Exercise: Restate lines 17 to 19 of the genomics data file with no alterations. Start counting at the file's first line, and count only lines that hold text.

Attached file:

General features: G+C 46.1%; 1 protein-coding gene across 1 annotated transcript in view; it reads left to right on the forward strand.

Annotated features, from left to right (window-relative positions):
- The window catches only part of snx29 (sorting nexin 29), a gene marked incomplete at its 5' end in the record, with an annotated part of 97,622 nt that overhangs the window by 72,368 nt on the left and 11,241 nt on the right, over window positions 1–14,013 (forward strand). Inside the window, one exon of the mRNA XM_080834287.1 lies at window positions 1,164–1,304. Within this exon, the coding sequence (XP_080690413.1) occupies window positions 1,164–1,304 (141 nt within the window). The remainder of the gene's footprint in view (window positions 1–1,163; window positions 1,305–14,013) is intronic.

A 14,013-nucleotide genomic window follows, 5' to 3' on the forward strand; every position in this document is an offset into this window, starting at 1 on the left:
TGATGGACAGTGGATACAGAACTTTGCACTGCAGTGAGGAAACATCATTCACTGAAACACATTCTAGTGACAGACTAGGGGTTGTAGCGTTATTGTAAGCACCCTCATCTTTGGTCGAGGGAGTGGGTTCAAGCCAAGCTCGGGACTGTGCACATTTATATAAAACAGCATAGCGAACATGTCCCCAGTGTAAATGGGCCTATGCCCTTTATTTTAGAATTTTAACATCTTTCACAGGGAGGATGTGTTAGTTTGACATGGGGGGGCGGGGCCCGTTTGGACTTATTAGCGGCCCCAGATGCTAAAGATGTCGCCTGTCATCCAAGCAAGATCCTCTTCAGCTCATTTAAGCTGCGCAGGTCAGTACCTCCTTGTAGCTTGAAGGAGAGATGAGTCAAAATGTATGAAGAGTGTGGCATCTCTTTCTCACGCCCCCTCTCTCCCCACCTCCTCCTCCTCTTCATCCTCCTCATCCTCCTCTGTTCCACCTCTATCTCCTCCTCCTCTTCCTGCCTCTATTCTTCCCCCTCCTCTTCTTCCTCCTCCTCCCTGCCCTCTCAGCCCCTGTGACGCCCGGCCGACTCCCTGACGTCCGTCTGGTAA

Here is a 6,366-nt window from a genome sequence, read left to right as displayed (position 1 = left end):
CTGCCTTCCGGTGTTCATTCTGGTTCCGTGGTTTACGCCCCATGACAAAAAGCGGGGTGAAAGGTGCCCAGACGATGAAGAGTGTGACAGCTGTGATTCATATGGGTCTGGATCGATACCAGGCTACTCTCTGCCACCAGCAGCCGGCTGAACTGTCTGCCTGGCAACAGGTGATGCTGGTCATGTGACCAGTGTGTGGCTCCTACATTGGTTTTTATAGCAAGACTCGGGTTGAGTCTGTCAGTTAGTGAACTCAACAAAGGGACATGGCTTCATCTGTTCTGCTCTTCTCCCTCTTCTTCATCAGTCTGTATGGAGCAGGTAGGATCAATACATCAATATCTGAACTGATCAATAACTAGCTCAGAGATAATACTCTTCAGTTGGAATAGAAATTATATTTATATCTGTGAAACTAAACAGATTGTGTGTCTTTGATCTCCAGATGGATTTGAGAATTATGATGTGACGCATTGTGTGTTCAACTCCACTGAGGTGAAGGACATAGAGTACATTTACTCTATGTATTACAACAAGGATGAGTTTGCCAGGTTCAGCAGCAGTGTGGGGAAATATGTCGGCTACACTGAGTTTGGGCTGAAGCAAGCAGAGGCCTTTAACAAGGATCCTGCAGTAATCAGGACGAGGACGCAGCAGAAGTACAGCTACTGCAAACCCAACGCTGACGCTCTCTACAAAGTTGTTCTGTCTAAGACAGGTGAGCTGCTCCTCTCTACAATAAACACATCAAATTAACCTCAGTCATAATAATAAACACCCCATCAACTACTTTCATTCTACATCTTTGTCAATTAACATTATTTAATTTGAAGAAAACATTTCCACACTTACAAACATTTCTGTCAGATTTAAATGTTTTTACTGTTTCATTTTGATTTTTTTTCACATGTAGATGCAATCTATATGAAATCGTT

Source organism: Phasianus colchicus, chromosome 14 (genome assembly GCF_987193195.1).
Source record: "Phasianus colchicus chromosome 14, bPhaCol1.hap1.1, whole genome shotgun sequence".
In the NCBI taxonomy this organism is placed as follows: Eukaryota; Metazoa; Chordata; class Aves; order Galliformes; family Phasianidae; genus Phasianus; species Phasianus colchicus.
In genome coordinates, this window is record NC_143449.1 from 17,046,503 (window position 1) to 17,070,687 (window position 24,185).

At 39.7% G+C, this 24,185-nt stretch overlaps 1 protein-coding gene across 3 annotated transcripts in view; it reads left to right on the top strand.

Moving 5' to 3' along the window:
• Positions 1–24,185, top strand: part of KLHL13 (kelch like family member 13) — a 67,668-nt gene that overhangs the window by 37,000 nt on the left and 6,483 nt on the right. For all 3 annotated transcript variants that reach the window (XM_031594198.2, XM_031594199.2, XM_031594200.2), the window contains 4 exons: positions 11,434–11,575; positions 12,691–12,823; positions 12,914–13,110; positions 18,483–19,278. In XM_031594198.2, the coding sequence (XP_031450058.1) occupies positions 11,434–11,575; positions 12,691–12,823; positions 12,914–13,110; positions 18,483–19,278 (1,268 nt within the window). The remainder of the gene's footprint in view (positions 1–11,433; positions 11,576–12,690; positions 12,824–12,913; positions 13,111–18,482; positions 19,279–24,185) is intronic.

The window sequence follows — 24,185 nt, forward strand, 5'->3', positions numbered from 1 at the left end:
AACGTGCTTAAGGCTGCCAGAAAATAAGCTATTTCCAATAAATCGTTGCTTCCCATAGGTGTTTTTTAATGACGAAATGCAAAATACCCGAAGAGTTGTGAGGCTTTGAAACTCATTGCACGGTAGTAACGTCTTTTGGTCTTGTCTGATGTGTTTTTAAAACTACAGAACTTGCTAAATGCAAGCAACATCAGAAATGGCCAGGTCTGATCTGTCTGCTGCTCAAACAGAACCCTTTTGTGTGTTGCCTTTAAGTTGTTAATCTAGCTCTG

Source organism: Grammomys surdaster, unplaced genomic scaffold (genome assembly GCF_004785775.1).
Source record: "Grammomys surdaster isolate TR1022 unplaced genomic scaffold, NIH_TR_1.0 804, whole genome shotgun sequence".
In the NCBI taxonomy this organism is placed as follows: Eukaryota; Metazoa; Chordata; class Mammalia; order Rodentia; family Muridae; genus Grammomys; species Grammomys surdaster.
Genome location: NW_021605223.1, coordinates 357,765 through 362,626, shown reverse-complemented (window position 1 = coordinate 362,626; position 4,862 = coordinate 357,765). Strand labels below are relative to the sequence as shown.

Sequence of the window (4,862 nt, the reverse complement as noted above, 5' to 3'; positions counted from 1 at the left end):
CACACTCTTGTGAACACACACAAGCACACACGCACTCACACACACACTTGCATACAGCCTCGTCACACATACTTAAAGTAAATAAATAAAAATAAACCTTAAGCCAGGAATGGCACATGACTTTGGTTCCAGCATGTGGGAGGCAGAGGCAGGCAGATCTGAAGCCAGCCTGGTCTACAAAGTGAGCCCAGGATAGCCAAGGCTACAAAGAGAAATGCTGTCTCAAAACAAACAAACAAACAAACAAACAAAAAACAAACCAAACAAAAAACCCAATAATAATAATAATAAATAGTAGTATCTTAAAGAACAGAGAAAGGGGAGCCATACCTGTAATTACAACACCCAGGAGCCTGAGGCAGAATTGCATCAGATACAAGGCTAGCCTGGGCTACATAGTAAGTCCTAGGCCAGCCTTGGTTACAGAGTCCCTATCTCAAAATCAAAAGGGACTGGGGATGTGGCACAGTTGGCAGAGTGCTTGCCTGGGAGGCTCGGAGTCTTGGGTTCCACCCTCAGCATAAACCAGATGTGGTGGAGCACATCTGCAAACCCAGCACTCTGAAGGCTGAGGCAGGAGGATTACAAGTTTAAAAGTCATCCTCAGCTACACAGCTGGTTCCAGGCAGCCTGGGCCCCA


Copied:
Source organism: Grammomys surdaster, unplaced genomic scaffold (genome assembly GCF_004785775.1).
Source record: "Grammomys surdaster isolate TR1022 unplaced genomic scaffold, NIH_TR_1.0 804, whole genome shotgun sequence".
In the NCBI taxonomy this organism is placed as follows: Eukaryota; Metazoa; Chordata; class Mammalia; order Rodentia; family Muridae; genus Grammomys; species Grammomys surdaster.